Savour complex wines and craft beers on this tour of Norfolk County
Spending the day at the beautiful wineries and breweries of Norfolk County, I got to try some of the most delicious drinks and tasty snacks you can find in Ontario's Southwest.
Our first stop at Ramblin’ Road Brewery Farm, the first brew farm in Ontario and the second in Canada, was full of delicious craft beer and salty, succulent snacks. As a brew farm, their beer is distinctly unique because nearly everything is grown on site. From growing their own hops to drawing pure spring water from their prosperous land, we were able to rest assured knowing exactly where every ingredient in the beer was coming from.
Before becoming a brew farm, Ramblin’ Road first began making snacks, mainly focusing on growing peanuts. But after being in the snack business for a while, they realized that they had a vast amount of extra land, so they began growing hops. Luckily for us, they still make their deliciously addictive treats; after trying just one mouthful of their tasty finger foods, we couldn’t put down the crunchy, yet sweet beer nuts or their flaky, flavourful chips. With great food and free tours and tastings, there’s no reason not to make your way over to La Salette, Ontario to check it out.
Next, we traveled to the New Limburg Brewery, an old school that the Geven family turned into a microbrewery. The environment is both modern and minimalist with a black and white décor and wooden accents, but each room has traces of the school that shut down before it became a brewery. With messages from past students and teachers, a unique take on traditional wooden desks and chairs, and board games like Monopoly scattered around for customer use, New Limburg is more than just a school-turned-microbrewery – it’s an experience.
The family run brewery began after Mischa began brewing beer as a hobby, when he asked his father to join him in doing it commercially. New Limburg has received a very positive response, gaining fifteen licensees after being open for just eight months. Their beer is distinctive in Southwestern Ontario, as they serve Belgian style beer, which means that instead of filtering it, they add sugar. This then carbonates the beer and makes it a higher alcohol percentage while giving it a fruitier, spicier taste. In fact, you can even hear the beer in the cellar bubbling from the hallway and echoing throughout the school corridors.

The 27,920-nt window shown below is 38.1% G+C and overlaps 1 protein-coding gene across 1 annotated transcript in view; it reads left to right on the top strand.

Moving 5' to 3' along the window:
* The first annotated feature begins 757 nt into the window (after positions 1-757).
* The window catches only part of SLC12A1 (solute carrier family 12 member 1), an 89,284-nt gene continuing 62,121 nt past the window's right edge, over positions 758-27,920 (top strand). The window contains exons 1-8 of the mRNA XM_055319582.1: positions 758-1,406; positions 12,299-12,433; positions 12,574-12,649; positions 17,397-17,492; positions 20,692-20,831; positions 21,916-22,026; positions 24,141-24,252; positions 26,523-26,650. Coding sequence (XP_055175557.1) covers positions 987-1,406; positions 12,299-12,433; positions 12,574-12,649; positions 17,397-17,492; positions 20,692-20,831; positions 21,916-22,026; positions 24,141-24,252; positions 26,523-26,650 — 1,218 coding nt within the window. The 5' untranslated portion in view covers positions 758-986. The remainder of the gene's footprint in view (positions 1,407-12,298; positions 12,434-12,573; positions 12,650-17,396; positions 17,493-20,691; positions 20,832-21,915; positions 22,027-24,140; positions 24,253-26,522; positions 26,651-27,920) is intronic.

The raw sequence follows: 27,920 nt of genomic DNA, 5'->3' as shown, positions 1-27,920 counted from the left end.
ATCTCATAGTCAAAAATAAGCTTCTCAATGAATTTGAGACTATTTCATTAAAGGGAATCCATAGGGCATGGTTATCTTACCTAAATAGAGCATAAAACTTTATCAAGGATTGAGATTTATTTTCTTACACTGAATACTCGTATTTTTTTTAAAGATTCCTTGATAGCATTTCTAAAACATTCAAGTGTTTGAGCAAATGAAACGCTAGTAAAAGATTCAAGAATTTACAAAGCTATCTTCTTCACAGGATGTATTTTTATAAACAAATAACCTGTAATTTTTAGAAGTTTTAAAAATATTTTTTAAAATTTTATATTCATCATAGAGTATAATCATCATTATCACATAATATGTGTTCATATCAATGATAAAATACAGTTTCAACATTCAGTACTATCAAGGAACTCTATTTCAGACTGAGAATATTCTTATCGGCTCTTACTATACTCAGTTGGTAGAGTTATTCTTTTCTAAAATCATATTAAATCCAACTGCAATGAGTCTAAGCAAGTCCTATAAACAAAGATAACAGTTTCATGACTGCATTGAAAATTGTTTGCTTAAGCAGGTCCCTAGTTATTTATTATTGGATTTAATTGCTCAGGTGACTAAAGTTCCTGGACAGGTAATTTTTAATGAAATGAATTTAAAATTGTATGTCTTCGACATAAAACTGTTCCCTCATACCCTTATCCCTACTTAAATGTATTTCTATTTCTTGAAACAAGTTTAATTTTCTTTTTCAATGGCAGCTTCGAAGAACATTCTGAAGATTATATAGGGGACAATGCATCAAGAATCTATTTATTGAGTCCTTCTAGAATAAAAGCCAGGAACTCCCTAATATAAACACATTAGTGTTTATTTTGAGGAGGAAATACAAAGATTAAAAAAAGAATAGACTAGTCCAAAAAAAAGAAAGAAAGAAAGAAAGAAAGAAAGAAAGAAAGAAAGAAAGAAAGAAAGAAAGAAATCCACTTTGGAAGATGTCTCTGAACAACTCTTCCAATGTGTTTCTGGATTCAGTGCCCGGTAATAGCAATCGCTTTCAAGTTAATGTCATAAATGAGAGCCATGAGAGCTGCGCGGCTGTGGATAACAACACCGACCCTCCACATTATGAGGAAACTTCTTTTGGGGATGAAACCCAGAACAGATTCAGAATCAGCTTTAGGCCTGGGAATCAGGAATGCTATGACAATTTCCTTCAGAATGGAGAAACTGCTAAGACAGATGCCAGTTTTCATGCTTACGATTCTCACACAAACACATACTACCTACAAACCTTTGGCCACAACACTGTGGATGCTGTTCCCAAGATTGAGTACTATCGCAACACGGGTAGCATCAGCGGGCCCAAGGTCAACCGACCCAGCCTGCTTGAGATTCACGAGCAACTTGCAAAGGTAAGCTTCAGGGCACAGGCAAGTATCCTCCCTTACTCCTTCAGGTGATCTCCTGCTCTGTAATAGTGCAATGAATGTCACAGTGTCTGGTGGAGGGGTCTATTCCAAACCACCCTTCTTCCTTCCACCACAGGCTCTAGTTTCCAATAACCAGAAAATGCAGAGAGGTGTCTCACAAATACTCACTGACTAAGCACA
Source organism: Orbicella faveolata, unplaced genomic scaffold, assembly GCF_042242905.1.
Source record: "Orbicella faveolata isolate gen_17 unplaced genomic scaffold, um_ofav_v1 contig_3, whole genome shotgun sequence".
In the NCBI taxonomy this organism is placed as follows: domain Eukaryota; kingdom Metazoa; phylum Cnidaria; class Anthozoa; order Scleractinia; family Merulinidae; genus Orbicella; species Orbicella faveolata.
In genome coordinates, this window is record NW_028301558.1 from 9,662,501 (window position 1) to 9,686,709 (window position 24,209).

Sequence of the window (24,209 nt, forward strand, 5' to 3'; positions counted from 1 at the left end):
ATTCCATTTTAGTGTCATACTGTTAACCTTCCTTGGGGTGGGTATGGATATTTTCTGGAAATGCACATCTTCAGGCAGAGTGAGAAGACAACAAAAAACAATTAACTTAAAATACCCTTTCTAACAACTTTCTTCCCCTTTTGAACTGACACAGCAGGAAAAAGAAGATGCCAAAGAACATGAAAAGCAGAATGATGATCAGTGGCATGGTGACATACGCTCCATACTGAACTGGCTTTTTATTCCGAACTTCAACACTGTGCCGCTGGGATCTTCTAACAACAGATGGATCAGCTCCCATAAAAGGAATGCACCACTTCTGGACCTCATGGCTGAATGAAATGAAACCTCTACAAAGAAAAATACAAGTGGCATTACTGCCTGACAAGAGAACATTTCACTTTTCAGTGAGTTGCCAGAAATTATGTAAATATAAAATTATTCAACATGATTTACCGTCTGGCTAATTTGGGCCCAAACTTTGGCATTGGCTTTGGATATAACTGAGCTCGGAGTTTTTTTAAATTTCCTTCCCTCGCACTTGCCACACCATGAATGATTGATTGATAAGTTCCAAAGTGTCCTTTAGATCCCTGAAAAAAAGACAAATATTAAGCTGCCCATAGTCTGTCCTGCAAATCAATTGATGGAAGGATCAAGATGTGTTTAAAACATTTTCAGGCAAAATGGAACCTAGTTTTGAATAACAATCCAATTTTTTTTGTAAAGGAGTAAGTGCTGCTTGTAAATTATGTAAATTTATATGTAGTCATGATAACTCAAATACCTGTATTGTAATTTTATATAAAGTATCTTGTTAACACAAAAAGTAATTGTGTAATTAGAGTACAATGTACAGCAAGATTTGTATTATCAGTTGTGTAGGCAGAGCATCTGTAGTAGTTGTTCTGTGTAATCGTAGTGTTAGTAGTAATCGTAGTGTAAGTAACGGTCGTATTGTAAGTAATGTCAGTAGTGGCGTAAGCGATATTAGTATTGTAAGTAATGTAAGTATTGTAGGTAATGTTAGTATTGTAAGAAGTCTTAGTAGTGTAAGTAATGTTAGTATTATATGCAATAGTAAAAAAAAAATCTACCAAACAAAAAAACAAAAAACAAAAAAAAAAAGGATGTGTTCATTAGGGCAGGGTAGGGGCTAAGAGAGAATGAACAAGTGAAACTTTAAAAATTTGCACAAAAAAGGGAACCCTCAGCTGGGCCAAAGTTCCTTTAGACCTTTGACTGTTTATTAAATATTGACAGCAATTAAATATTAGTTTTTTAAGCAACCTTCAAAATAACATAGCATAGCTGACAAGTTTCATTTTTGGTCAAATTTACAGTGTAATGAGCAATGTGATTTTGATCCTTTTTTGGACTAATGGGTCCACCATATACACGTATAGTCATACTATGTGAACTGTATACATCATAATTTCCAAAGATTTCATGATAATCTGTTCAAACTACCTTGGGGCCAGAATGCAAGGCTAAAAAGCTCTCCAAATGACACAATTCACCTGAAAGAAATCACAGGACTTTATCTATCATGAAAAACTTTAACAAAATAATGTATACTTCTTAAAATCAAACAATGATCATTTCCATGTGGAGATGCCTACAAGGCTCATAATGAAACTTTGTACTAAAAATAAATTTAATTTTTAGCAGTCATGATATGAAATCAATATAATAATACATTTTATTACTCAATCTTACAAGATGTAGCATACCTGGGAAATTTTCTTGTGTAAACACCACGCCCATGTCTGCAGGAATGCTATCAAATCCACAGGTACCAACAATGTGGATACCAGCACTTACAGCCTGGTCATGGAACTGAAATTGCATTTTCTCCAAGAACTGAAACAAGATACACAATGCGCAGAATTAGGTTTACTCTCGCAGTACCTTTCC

We then made our way to Apple Hill Lavender Farm, a century old, third generation farm growing fresh apples; English lavender, which has a sweeter, floral aroma with a hint of citrus; and French lavender, which has a camphor scent and takes on smoky hints. As we walked through the rustic wooden doors, we were welcomed by dozens of different lavender infused items. From cheese blends to lavender pepper, Apple Hill has thought of everything. Mother and daughter, Jan and Melissa Schooley, both sport purple in their hair, letting their love of lavender shine through every aspect of their lives. From just a few words with Jan, her passion for the purple flower left us inspired as we explored the different spices and scents scattered around the room.
Apple Hill also sells some of Melissa’s products, including Infuse Your Booze whiskey infusers that you can steep in your favourite type of alcohol to flavour it, and her carefully crafted pottery that has been shown in galleries as far away as Tokyo. Including her time studying at Emily Carr University of Art + Design in Vancouver, Melissa has spent over 10,000 hours at the pottery wheel, and in the summer she works in store, giving demos to any customer who walks in.
Since lavender has been named the flavour of 2016, our last stop was at Bonnieheath Estate Lavender and Winery, which has a “sun ray garden” consisting of rows of different coloured lavender radiating out from the centre point, a gazebo. Before becoming a lavender farm and winery, Bonnieheath was growing tobacco until 2008, as in 2009 there was a total elimination of tobacco quota, which forced them to end their tobacco production. But that didn’t stop owners Steve and Anita Buehner, who decided to order and plant grapevines, completing their first harvest in 2012. Since they’ve only been in the wine business for four years now, Steve and Anita are constantly looking to grow and see what more they can do to revolutionize the wine and lavender industry in Norfolk County.
Bonnieheath is also very passionate about the environment, and runs several environmental initiatives to combat the current level of greenhouse gases. For example, the lowest spot of the farm is excavated to make a wetland for wildlife, which is frequently used as an educational tool for elementary school students in the area. Some other initiatives include recreating prairie patches, creating a snake resting box, and soon they will be getting bees to pollinate the flowers on their land. Aside from all of these initiatives, Bonnieheath also creates several award winning ciders, which they call Folkin’ Hard Cider, from the apples they harvest from their apple orchard. These ciders come in a variety of flavours that you can’t miss out on, so head over to Norfolk County to check them out.
From Ontario grown hops to rich smelling lavender, these stops make for a Norfolk County tour that you won’t want to miss!